So the question becomes what to do about medical-level health care? If you feel like a helpless victim strolling through the prepackaged food sections of your supermarket, try sitting in a doctor's office with 15 coughing, hacking people ahead of you, where you know you're going to get relatively impersonal, immediate-need medical advice, while the clock ticks and your doctor struggles to meet his daily quota of patients.

In light of all that, I recently elected to sign up with a "concierge" physician's practice. It's small, it's personal, and it doesn't have to follow the rules of giant healthcare corporations. It's different than any health care I've seen before. I can't really give a good review yet, but from what I've experienced so far, I'm impressed.

 In case you're not familiar with concierge physicians, they charge a specific dollar amount per year for you to join their patient list (in my case it was $1800, and it took a great leap of faith for me to write out that check, believe me), with the aim being to have a small practice with patient-centered care.  Insurance companies do not enter the mix.  Government does not enter the mix. Just you and your doctor.

But here's why I am willing to pay that amount, up front, for a year's worth of care:  All my blood work was included in the price (a huge panel of tests, measuring everything from red blood counts to Vitamin D levels -- a comprehensive analysis I've not had done in many years, if ever) as well as a hearing test, and any other in-office tests that are necessary throughout the year.  It's all covered. The blood panel alone costs about $1,000 if done through insurance, and I paid nothing. The hearing test, another couple of hundred. So far, it seems a good value.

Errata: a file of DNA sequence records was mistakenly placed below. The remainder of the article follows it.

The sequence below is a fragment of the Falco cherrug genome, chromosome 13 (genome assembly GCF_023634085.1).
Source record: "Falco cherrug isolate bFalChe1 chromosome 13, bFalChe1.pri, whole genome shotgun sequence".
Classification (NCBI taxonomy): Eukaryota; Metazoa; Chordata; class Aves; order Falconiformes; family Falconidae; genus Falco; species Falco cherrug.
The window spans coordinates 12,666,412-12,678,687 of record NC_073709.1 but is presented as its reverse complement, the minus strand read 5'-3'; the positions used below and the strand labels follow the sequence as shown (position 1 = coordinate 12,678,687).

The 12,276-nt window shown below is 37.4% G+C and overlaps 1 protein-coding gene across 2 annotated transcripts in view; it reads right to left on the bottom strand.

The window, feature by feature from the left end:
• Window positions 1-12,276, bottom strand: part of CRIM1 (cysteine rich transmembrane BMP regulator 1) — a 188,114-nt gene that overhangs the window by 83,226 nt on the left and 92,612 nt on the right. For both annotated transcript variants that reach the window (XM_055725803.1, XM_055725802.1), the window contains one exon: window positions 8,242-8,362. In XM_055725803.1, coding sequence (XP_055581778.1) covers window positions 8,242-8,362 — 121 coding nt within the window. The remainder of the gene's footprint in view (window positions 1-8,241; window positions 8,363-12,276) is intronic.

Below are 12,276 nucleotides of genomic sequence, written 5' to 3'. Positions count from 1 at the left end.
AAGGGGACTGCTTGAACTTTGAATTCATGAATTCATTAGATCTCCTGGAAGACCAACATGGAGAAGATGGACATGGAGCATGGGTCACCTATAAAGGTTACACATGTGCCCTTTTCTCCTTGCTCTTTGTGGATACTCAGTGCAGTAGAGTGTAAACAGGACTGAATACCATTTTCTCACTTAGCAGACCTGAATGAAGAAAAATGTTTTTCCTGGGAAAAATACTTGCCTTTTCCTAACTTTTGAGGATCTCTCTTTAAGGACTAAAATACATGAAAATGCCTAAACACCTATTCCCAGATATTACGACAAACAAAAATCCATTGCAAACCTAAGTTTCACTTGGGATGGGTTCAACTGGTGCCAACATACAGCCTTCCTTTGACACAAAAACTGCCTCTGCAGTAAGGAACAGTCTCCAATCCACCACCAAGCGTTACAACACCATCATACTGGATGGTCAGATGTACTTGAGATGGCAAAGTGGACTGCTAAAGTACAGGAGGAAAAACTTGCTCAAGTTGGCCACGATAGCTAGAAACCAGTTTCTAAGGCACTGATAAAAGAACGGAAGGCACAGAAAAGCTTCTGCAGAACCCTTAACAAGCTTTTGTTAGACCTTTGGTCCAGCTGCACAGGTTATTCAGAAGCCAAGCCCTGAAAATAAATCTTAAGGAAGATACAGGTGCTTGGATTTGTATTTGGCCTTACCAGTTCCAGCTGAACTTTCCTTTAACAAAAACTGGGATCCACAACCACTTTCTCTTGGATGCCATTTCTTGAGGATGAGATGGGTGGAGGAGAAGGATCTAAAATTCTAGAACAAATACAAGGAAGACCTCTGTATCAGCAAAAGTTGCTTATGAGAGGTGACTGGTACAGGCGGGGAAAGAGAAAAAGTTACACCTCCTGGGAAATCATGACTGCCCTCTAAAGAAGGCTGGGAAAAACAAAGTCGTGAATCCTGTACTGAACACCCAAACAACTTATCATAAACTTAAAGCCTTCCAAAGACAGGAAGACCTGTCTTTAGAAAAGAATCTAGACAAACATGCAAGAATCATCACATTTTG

And of course office visits are now free of charge for a year -- as many times as I need or want to come in.  With regular docs' office visit fees now running about $100 a pop (or more), it's easy to see how this won't actually cost me any more than it did before, and will encourage me to seek better health care, since I no longer have to worry about the office-visit cost, the time spent in the waiting room (fewer patients means almost NO wait time, plus same-day appointments whenever I need them) or my doctor not having time to listen to me and rushing in and out of the exam room in pursuit of the next 10 patients lined up behind me.

The $1800 fee also allows me to occasionally send in my children and husband in if needed and he will charge only a minimal office visit charge (about $40), further stretching that $1800. I have his cell phone, his email, and if I contact him he will get back to me within the same day.  He can renew prescriptions or recommend home treatments on the phone if he wishes, because he doesn't have answer to anyone's insurance company. How many of us can say that about our doctors anymore? When is the last time your doctor emailed or called you at home?